looking downe from heaven on men that wander heere and there … (167)

b) Leaping Bulls

In the final scene of Much Ado About Nothing, when he meets the Prince and Claudio for the first time since their estrangement, Benedick's sombre, "February face" prompts Claudio to remark:

I think he thinks upon the savage bull. (5.4.43)

This recalls the Prince's earlier reference to the proverbial "'In time the savage bull doth bear the yoke'" (1.1.241−42), the inference being that [→page 200] Benedick is preoccupied with marriage and gloomy because it is the fate of husbands to wear horns. And Claudio continues:

Tush, fear not, man, we'll tip thy horns with gold,
And all Europa shall rejoice at thee
As once Europa did at lusty Jove
When he would play the noble beast in love.

to which Benedick replies:

Bull Jove, sir, had an amiable low,
And some such strange bull leap'd your father's cow
And got a calf in that same noble feat
Much like to you, for you have just his bleat.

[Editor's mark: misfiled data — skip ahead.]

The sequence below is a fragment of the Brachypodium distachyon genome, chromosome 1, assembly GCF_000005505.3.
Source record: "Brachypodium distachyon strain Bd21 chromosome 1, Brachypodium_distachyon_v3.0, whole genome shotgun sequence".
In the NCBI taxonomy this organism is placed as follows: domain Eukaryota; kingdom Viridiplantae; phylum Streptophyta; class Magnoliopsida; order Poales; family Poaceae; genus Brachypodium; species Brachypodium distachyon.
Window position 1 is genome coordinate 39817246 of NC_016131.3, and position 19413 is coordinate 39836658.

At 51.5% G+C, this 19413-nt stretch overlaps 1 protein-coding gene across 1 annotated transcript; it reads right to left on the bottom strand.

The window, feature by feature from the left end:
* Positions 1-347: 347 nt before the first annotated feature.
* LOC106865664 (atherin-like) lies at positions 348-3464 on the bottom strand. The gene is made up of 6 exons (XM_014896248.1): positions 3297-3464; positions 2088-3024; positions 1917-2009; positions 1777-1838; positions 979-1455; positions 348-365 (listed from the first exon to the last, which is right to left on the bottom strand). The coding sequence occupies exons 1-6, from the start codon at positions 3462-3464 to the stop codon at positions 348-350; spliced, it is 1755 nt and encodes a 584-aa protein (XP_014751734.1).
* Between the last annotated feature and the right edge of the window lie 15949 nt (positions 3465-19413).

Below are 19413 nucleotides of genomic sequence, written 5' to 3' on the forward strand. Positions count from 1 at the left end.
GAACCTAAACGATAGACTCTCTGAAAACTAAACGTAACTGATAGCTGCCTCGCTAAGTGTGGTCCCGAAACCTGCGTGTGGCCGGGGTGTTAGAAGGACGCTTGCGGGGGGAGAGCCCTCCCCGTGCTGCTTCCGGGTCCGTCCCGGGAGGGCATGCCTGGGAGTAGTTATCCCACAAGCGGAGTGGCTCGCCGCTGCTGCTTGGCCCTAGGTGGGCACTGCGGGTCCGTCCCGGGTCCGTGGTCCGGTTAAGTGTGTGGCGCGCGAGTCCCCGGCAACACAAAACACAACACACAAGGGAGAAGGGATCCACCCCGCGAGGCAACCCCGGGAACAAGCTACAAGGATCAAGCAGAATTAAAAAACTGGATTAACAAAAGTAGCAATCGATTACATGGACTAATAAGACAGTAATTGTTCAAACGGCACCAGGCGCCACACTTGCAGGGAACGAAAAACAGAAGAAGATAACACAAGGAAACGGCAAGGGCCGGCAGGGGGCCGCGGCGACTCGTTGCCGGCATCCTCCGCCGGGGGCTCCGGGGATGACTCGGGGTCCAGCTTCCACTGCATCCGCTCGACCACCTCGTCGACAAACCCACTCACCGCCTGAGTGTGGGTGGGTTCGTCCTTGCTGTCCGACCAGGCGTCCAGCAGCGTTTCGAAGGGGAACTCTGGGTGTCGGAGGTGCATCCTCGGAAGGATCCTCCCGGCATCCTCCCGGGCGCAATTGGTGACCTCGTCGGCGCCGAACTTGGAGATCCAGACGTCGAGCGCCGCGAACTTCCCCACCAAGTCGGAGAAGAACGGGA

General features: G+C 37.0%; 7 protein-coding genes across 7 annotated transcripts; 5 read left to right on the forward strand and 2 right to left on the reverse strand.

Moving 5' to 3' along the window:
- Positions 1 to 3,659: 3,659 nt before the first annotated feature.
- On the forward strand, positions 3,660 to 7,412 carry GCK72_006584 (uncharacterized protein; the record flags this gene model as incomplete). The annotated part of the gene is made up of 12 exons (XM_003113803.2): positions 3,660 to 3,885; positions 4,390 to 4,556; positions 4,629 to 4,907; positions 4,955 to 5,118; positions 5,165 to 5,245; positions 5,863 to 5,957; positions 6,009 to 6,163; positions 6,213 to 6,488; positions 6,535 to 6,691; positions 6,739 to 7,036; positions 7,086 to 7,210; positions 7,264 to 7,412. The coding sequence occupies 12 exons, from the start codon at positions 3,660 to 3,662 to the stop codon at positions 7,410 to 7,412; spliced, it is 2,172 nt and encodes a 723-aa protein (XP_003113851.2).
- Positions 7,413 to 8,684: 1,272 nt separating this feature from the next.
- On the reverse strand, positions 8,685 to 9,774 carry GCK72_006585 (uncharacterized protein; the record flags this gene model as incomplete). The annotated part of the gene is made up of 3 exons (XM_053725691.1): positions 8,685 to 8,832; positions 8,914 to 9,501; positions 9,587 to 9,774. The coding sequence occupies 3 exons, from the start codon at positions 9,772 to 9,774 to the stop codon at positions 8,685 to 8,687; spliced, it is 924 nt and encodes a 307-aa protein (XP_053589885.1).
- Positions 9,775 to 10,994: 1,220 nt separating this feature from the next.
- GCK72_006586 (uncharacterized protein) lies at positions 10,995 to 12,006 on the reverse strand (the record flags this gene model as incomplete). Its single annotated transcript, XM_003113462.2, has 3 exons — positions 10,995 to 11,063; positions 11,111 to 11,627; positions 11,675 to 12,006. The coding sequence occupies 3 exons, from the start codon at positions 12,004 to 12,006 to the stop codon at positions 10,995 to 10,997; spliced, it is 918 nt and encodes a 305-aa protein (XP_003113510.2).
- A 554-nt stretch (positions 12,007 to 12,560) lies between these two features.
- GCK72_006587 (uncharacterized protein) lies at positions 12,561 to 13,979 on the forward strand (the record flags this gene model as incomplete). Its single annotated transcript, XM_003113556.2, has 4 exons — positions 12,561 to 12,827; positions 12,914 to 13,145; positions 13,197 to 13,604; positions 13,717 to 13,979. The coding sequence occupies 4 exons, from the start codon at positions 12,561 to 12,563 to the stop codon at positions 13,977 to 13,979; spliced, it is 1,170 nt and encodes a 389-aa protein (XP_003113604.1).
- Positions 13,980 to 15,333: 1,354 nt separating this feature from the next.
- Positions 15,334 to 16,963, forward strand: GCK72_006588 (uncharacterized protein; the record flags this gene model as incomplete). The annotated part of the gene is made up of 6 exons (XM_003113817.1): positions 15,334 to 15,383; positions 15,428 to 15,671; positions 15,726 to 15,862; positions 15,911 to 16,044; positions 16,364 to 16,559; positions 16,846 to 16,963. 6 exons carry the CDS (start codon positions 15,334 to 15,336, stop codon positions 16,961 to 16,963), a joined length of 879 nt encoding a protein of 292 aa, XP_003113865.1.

Such witty, bawdy banter is to be expected among courtiers, but notwithstanding the lightness of its tone and the fact that it comes only moments before the play's happy and harmonious finale, within the overall context of Shakespeare's "dark" comedy, it is disconcerting. Based on the premise that women are inevitably adulterous in marriage, Claudio's mockery of Benedick includes the startling image of a woman relishing the prospect of a divine bull making love to her, Europa, the daughter of King Agenor, rejoicing as "lusty Jove" in the bovine shape he has assumed, prepares to "play the noble beast in love." And Benedick, taking his cue from this, fashions his insulting riposte with the even more outlandish image of a woman, the Countess who is Claudio's mother, giving birth after copulating with "some strange bull," an image recalling the story of the Cretan queen, Pasiphae, and another "savage bull."24) Jocular though this interchange is, it is also an uncomfortable reminder of the play's icy, misogynistic undercurrent, its imagery of high born women satisfying their sexual appetites with cattle recalling the comparison of their sex with "pamper'd animals ⁄ That rage in savage sensuality" (4.1.60−61).